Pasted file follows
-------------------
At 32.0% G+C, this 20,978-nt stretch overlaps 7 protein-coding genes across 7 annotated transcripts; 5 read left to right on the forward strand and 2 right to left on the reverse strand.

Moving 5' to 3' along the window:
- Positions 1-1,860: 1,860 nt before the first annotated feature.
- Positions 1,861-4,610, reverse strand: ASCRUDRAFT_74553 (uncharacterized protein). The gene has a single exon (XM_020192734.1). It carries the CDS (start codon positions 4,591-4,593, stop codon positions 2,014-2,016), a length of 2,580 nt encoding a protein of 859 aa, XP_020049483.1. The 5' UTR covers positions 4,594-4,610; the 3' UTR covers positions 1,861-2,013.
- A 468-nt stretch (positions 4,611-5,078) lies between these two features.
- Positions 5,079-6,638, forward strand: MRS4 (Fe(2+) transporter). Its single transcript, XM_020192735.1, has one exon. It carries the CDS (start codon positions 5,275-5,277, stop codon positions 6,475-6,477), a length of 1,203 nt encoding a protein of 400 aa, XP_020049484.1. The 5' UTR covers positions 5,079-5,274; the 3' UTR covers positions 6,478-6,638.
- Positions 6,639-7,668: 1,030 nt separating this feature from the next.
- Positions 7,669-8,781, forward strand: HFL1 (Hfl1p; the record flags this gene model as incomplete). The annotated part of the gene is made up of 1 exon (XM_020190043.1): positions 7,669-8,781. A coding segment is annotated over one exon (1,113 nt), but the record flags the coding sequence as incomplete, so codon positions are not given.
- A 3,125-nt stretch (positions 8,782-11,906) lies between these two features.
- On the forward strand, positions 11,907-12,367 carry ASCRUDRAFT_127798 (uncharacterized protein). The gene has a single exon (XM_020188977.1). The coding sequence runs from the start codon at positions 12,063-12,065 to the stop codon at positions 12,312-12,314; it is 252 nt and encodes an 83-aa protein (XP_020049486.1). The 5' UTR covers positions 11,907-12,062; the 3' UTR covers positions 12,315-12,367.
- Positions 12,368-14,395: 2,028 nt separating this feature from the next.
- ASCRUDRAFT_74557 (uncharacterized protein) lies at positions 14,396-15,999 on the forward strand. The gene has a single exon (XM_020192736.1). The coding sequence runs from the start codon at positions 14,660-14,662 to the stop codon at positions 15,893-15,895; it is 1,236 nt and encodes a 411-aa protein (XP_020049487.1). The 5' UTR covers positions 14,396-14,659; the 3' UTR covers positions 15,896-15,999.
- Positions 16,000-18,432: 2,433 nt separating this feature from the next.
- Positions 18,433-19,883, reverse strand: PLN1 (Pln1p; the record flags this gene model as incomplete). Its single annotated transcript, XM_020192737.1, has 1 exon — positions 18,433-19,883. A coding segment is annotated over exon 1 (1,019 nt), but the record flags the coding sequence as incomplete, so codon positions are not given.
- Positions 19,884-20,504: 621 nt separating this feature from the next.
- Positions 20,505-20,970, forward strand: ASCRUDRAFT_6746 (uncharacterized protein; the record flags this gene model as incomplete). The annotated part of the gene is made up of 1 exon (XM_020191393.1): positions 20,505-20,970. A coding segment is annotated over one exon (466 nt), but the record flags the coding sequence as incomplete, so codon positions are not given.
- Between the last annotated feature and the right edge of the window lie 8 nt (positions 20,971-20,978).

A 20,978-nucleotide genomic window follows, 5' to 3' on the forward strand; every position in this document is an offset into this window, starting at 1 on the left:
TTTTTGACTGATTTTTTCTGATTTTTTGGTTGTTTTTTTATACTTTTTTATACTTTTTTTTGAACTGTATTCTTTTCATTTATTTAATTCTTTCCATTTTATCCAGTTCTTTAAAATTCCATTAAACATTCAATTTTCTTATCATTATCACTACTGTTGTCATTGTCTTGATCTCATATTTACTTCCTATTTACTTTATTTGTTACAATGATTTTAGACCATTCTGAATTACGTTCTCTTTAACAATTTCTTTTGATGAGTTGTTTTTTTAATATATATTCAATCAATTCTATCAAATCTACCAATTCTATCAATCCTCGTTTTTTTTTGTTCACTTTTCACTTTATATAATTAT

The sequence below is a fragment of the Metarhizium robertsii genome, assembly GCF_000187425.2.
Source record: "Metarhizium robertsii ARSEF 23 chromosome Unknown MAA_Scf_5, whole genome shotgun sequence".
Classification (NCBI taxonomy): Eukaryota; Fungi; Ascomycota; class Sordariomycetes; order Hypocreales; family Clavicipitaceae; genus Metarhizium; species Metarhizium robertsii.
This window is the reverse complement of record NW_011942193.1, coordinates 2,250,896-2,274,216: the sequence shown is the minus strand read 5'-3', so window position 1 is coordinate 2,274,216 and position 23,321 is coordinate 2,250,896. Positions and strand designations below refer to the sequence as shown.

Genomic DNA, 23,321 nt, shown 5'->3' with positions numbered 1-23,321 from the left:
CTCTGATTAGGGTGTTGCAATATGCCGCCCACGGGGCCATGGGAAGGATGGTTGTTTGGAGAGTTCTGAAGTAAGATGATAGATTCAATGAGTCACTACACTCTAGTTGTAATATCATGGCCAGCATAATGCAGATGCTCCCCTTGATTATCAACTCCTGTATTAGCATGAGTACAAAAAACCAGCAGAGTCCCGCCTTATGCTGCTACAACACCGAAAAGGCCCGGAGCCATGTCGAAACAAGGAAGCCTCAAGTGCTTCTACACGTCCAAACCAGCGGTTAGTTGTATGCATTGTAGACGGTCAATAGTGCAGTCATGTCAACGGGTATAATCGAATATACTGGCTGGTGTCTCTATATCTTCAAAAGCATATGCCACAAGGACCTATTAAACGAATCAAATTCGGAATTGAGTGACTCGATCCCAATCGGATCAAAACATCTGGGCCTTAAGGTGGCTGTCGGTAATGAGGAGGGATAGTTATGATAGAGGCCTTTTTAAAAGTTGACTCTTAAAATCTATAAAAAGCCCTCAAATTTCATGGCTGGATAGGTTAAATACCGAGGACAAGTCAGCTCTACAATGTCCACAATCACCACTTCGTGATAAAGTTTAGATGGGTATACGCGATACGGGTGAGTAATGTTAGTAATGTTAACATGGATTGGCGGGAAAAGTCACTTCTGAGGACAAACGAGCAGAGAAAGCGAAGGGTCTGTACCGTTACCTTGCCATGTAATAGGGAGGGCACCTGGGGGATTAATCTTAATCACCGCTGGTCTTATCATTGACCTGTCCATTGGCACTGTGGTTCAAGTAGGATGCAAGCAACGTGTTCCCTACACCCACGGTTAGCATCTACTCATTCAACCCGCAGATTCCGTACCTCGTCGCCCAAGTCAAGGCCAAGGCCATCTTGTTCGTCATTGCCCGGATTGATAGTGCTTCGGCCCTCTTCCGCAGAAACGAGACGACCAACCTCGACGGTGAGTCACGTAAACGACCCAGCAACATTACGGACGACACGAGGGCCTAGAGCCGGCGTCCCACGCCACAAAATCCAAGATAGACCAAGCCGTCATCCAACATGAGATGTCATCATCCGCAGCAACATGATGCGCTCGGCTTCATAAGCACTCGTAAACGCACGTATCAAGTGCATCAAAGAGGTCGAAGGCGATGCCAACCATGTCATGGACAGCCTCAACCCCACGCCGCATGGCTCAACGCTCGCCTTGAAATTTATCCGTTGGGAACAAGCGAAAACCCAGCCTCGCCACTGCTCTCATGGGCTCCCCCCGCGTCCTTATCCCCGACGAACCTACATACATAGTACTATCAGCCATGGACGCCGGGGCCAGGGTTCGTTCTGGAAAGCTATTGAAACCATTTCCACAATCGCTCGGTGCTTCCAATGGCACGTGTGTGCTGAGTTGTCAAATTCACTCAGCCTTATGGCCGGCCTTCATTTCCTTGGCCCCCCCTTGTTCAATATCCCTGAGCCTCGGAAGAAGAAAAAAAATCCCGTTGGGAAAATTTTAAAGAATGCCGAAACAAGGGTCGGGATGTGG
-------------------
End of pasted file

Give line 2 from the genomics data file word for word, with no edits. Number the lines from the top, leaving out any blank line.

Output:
Moving 5' to 3' along the window: